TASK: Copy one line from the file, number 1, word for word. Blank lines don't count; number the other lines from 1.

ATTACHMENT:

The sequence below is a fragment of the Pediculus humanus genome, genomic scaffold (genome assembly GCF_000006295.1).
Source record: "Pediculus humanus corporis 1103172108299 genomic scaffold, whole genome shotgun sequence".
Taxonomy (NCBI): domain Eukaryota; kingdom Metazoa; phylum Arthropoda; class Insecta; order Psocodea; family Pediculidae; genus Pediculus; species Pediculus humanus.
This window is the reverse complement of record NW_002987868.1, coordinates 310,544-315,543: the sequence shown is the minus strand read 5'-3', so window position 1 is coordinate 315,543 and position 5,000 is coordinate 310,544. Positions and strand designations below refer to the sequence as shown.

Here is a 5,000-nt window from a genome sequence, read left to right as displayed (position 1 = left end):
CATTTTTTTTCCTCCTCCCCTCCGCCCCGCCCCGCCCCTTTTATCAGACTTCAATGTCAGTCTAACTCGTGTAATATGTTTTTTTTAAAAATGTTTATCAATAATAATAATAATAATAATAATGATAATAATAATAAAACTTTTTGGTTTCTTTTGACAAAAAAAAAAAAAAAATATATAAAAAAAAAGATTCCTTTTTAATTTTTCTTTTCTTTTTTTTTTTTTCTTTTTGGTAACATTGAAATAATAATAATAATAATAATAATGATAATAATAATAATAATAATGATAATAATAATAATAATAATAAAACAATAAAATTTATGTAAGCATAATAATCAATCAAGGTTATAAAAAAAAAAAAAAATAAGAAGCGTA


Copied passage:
The sequence below is a fragment of the Pediculus humanus genome, genomic scaffold (genome assembly GCF_000006295.1).